Working with DKC/O&M has solidified my desire to go into Arts Administration after college. Since we don’t offer courses around Arts Administration at Brandeis, I really didn’t know what it was or that it was even an option for me. I am very grateful for my internship because it is very difficult to truly learn what it is a press agent does in an academic setting. So much of the work is hands on and it’s great to be able to get that experience with DKC/O&M. Getting to see how different situations are handled first hand is invaluable. I love the environment I’m in, the people I’m working with, the work I’m doing, and the experiences I am lucky enough to have. If you find yourself interested in working in Arts Administration, my suggestion is that you apply for every internship you can get your hands on. The theater community, especially in New York, is so small and close knit that no matter where you end up, you’ll be connecting and working with people from all different areas of Arts Administration. You’ll make extremely valuable connections and it can’t hurt to try something different than what we’re always studying in school!
I ended my internship working with the Program Services and Survey department at FCD. For the survey department, I finished the lit review I was working on for background information about parental supervision and permission to drink and supply at home. Hopefully they can use what I have researched to help with the publication of some of their research that they have already done using the surveys they give to school and the data they have collected from it. I also helped my supervisor in the survey department scan some of the last surveys they got from the 2016-2017 school year using their scantron.
For program services, I completed a few assignments and I was able to work with the high school interns that arrived in July. They are working on these videos that FCD will send to individuals that have signed up for the weekly newsletter. Each video talks about a certain topic, for example, one of them they talk about normative beliefs and they are also hoping to be able to interview a prevention specialist. I met with them to talk about some of their ideas and sat in on one of their practices to give them a different perspective. It was interesting to get their perspective of what they thought of FCD as high school students, which is part of the grade level that FCD works with. In addition, I looked over a research update one of the other college students worked on earlier this summer and contributed a bit of data that I found from my research on parental supervision of alcohol. I provided some of my ideas and opinions on it and our supervisor will attempt to use what she created and some of the edits I did to make a finalized version of this. I also worked on a PowerPoint that prevention specialists will be able to use as one of their resource. This was actually a request from one of them after one of their students asked them what the inside of a human brain looks like after using substances. FCD wanted to give accurate data but also did not want to use scare tactics and say things like “these are holes in your brain” when really it is just less blood flow to certain areas. I found some images like this one under the alcohol section. I used these images to create a PowerPoint and wrote some summaries and discussion questions for the prevention specialists to use.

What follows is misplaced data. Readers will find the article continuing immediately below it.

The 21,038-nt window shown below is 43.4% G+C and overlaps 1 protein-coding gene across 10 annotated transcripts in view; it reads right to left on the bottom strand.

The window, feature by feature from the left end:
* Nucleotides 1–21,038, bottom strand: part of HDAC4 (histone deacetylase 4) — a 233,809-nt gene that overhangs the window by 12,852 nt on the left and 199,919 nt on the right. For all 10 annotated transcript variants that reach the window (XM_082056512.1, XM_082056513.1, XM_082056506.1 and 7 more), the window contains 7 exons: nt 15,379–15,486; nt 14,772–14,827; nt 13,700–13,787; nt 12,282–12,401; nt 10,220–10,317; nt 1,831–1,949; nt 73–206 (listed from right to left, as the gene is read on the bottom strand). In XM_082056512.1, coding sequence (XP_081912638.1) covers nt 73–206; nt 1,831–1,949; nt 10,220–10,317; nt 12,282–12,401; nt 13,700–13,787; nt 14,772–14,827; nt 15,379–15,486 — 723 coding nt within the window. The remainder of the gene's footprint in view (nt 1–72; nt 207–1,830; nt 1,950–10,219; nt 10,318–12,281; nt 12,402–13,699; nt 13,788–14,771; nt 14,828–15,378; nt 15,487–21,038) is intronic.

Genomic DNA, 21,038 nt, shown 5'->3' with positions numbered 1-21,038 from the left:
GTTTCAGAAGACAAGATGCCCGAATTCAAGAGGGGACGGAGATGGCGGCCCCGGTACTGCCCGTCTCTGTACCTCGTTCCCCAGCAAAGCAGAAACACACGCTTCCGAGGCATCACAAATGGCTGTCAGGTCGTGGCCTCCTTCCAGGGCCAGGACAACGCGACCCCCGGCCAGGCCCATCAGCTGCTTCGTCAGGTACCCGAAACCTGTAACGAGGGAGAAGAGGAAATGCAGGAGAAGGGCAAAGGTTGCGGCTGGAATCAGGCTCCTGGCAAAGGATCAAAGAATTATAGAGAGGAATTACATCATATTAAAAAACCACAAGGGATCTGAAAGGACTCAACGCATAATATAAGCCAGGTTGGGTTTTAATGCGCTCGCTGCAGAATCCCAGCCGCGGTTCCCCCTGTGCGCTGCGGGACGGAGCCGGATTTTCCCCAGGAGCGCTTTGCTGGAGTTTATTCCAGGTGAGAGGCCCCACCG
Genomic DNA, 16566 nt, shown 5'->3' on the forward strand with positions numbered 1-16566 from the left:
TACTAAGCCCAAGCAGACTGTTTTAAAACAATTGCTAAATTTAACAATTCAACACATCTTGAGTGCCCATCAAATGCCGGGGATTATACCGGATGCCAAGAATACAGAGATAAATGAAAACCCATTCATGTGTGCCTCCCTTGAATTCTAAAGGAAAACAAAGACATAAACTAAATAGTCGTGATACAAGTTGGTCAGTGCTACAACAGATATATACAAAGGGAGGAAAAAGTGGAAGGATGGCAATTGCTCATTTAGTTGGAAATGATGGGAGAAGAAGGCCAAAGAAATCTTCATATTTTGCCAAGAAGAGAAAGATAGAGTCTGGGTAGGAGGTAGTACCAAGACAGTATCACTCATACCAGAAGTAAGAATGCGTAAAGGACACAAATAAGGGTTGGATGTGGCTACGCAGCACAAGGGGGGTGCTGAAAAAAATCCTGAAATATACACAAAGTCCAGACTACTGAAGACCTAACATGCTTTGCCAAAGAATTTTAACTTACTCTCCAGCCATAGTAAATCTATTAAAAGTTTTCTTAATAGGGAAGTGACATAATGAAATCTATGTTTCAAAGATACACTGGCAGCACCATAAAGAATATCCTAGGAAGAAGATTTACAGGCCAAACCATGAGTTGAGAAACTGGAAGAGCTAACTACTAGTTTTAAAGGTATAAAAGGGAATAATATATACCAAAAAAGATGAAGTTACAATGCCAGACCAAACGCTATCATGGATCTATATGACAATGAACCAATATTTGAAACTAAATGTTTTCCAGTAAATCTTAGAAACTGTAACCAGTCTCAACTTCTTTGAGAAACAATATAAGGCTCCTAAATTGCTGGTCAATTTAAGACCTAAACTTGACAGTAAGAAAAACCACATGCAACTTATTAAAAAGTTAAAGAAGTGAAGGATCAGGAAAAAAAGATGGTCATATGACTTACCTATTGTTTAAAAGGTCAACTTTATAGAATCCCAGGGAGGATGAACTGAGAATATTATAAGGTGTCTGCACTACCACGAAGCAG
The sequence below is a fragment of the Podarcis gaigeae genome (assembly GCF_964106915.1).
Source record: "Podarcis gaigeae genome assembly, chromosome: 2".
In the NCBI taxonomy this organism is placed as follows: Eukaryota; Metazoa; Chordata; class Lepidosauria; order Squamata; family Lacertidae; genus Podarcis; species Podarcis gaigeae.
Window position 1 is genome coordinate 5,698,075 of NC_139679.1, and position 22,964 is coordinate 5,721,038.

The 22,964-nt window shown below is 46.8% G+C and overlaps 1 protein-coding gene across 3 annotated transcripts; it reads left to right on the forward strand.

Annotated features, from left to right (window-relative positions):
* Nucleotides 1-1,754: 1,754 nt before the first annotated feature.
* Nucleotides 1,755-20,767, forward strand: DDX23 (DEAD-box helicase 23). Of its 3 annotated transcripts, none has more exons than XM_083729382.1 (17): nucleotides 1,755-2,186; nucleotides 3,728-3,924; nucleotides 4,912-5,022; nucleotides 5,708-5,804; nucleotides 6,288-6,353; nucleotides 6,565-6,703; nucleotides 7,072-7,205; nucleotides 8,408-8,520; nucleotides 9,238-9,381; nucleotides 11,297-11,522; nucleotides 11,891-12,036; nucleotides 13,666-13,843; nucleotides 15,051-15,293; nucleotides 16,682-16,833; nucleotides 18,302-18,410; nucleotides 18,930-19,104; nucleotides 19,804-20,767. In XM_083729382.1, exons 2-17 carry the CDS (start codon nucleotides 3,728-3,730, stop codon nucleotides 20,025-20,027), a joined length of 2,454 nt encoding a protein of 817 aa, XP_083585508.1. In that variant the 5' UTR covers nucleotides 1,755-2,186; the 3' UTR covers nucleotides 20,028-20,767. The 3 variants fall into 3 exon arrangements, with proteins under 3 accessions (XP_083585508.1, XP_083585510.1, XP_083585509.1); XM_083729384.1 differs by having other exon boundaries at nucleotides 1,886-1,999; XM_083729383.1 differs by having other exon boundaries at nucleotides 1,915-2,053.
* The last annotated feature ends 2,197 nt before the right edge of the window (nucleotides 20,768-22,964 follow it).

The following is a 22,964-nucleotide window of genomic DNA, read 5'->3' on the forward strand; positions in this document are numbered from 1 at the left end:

Coming into this internship, I did not have the most specific goals and I think that was good because I came in with an open mind and did not think that only certain things were worthwhile to do. I had wanted to learn more about prevention in general because that is what FCD specialize in. I definitely think I met that goal after interning there this summer. They were open to questions and were so willing to explain things to me about FCD. I also wanted to get a better sense of how a health-related organization is run. I was able to work in all four of the departments over the summer and that gave me a good idea of how each department is critical and necessary to a health organization. I liked having this background internship where the prevention specialists are the ones who talk to the schools while people at the administrative building at FCD provide them with the support they need to make everything work and run smoothly. I wanted to see how a public health organization can affect the community it works with. Seeing how many schools have worked with FCD and reading student comments about FCD showed how much they have impacted the lives of these students.